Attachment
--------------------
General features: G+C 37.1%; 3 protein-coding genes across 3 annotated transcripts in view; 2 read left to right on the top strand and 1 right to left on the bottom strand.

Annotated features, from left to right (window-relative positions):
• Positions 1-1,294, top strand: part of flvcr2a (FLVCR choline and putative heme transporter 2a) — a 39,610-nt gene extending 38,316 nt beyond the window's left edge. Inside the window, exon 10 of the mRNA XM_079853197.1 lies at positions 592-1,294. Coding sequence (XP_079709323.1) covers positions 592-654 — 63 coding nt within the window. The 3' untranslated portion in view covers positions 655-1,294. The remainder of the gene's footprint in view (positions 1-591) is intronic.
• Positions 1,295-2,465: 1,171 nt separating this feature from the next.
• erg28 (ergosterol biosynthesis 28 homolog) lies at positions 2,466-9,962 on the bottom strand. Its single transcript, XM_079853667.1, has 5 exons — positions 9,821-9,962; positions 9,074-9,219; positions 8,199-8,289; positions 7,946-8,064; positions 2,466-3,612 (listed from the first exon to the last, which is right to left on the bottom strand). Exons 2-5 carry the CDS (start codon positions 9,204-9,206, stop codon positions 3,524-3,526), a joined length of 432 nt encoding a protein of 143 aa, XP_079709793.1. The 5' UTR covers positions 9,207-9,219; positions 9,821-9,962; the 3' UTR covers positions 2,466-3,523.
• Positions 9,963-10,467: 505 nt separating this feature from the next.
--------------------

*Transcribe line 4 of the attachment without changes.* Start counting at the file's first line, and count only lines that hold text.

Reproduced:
• Positions 1,295-2,465: 1,171 nt separating this feature from the next.